Restorative justice invites us to cultivate moral imagination, to watch vigilantly for creative ways to heal pain caused by violence and build spaces for transformative encounter to take place. Fr. Paul Morrissey shares how he did this in an unlikely corner of Philadelphia. His reflection on events of the past reminds us of our nation's ongoing struggles for racial justice today.
A Healing Garden in Philadelphia
The kiss of the sun for pardon,
The song of the bird for mirth,
One is nearer God’s heart in a garden,
Than anywhere else on earth.
-Dorothy Frances Gurney
While serving as a chaplain in the Philadelphia Prison ten years ago, I noticed a garden of sorts near a nondescript graveyard next to our church. It was a small space, about 12 ft x 20 ft. The Ben Franklin Bridge overshadowed it and passing runners rarely glanced over at its overgrown bushes and plastic bag refuse. No one tended this garden. After coming home from the prison one autumn day, I felt drawn to do so.
As I began to pull up weeds and sweep leaves off the cross-shaped pathway, a weathered brass plaque on the walls caught my attention. It read: “This garden is dedicated to Jeanne Clery.” Jeanne, I discovered, was a student at Lehigh University, a hundred miles north of Philadelphia, where she was raped and murdered in 1986. In their grief, her parents, Connie and Howard, told Jeanne’s story across the country. They demanded that a federal law be passed, requiring colleges and universities to report crimes of sexual assault and murder of students. In 1990, they succeeded passing The Clery Act, which does just that. Then, an idea came to me. A Peace Garden…wait, no…a Healing Garden, from which Jeanne Clery and persons like her can cry to God. That is what this place can be.
The current Healing Garden blooms as a challenge to violence in our present as well as our past. St. Augustine Parish in Old City, Philadelphia, was founded in 1796 by the Irish Friars of the Augustinian Order of the Catholic Church. (I am one of these friars.) We weren’t very welcome by the 1840’s when The Nativist Party of the young American Republic was opposed to immigration, especially the large numbers of Irish fleeing poverty and hunger. In 1844, after days of increased rioting, a mob of “Nativists” torched St. Augustine’s, shouting anti-Irish and anti-Catholic epithets as the grand church burned to the ground along with another nearby church, St. Michael’s. The church was rebuilt during the following decade and stands today as testimony to that violence.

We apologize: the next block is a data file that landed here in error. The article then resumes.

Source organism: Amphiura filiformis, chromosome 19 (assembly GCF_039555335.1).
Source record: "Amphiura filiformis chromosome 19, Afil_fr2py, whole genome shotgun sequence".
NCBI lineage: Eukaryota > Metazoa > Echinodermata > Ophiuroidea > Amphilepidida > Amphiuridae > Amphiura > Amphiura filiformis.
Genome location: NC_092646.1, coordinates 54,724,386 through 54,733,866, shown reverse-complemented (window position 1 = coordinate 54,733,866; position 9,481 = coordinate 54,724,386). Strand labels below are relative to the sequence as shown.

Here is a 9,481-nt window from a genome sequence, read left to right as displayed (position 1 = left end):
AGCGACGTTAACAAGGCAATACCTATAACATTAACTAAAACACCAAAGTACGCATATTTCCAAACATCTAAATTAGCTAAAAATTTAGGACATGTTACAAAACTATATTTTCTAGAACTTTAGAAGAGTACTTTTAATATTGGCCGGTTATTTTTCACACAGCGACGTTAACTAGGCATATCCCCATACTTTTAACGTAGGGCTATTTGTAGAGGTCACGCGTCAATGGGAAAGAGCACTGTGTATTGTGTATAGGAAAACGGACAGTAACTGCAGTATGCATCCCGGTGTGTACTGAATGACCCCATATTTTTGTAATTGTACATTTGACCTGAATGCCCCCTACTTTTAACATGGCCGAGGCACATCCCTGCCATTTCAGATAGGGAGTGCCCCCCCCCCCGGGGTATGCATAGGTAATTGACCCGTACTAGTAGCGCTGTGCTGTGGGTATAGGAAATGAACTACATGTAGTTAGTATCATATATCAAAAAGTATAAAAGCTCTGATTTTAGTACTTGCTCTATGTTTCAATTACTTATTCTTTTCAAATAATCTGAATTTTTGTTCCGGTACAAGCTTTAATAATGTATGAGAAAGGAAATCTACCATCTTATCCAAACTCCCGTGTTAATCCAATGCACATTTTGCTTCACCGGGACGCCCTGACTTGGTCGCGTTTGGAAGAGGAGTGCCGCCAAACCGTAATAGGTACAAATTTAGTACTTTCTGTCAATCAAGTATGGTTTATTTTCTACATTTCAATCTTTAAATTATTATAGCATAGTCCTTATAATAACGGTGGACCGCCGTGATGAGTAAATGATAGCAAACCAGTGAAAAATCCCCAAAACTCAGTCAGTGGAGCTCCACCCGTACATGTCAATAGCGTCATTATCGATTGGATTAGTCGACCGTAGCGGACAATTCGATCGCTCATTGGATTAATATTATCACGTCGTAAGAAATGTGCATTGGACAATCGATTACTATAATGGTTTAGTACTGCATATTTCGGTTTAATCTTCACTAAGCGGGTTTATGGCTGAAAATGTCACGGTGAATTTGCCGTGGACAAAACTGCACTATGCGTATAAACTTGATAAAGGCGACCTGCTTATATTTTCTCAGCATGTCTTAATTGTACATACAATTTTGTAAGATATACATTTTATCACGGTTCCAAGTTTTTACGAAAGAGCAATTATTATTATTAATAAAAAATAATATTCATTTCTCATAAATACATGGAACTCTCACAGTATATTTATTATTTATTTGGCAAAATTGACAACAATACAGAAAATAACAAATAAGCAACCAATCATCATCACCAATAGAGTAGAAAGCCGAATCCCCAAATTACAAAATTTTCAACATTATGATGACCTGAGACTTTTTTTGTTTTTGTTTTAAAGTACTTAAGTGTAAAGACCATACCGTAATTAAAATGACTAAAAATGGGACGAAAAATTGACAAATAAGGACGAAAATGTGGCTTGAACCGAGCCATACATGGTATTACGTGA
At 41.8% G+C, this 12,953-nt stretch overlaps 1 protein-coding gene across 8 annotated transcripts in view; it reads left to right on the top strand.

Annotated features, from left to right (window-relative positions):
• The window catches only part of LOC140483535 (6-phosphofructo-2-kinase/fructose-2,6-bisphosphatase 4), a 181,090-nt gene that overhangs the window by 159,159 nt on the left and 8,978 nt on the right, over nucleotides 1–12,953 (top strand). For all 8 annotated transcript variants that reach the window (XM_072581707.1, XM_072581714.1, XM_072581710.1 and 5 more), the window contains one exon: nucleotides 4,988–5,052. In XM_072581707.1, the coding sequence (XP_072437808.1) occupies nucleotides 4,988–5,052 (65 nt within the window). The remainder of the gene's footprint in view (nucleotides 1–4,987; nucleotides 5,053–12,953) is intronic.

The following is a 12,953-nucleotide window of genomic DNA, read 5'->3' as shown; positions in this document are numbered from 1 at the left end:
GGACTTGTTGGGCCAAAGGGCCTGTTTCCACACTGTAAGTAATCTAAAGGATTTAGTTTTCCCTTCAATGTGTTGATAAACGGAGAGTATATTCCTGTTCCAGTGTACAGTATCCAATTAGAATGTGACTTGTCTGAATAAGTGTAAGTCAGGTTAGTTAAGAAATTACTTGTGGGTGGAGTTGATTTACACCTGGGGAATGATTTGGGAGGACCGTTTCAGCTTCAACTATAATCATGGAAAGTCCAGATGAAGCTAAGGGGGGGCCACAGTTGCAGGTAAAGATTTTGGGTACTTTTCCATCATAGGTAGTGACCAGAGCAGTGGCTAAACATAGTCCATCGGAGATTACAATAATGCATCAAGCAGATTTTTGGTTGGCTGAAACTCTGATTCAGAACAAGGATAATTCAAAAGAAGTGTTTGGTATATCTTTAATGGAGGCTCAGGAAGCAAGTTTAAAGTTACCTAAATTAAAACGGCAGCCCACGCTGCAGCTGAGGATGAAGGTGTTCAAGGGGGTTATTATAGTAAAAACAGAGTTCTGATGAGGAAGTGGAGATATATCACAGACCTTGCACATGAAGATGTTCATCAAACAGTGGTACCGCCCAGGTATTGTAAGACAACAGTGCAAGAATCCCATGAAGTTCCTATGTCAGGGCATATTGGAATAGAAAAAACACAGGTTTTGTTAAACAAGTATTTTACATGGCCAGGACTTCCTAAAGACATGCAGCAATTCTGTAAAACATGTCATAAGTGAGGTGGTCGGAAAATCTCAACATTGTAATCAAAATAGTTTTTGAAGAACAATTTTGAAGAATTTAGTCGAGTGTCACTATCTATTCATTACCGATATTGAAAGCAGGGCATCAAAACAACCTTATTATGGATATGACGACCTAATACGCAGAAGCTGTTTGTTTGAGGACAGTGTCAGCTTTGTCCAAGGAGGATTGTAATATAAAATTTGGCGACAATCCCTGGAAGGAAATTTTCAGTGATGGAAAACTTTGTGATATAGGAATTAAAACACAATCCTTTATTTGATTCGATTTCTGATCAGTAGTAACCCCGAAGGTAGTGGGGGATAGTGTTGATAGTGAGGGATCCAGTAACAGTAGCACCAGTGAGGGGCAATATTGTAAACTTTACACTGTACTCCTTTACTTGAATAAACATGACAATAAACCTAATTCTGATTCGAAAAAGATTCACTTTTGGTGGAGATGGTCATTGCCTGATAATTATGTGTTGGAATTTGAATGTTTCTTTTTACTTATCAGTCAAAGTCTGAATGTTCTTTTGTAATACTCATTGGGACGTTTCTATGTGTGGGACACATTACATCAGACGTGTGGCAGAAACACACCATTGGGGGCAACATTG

One hundred and seventy years later in 2018, the Healing Garden blooms as a challenge to this prejudice and violence in our past and our present. With the volunteer help of many people involved with Adeodatus Prison Ministry, including former prisoners and those struggling with addictions, it has become a place of remembering, praying for and reconciling those who have been harmed by violence and prejudice in the greater Philadelphia area and beyond—victims, offenders, and their families.
People who wish to commemorate a loved one, living or deceased, or anyone who desires healing, are memorialized on the bricks in the walkway. A bubbling water fountain welcomes the birds. Flowers, bushes, and a graceful Japanese maple tree create a space for people to meditate apart from the city’s rush and noise. A beautiful original icon, “Mary, Mother of Captives,” portrays the Mother of God clutching handcuffs over her heart —one open and one closed— a sign of her love for those imprisoned in any way. If you are ever in Philadelphia, come apart and pray awhile.
About the Author
Fr. Paul Morrissey, OSA is the founder of Adeodatus Prison Ministry and an Augustinian friar in Philadelphia, PA. Together, with Augustinian Defenders of the Rights of the Poor, he educates about restorative justice in schools, churches, and other venues throughout the city. He is also an active member of Philadelphia’s Restorative Justice Coalition with a number of other Catholic individuals and agencies.
To contact Adeodatus Prison Ministry, call 215-925-3566 Ext 108.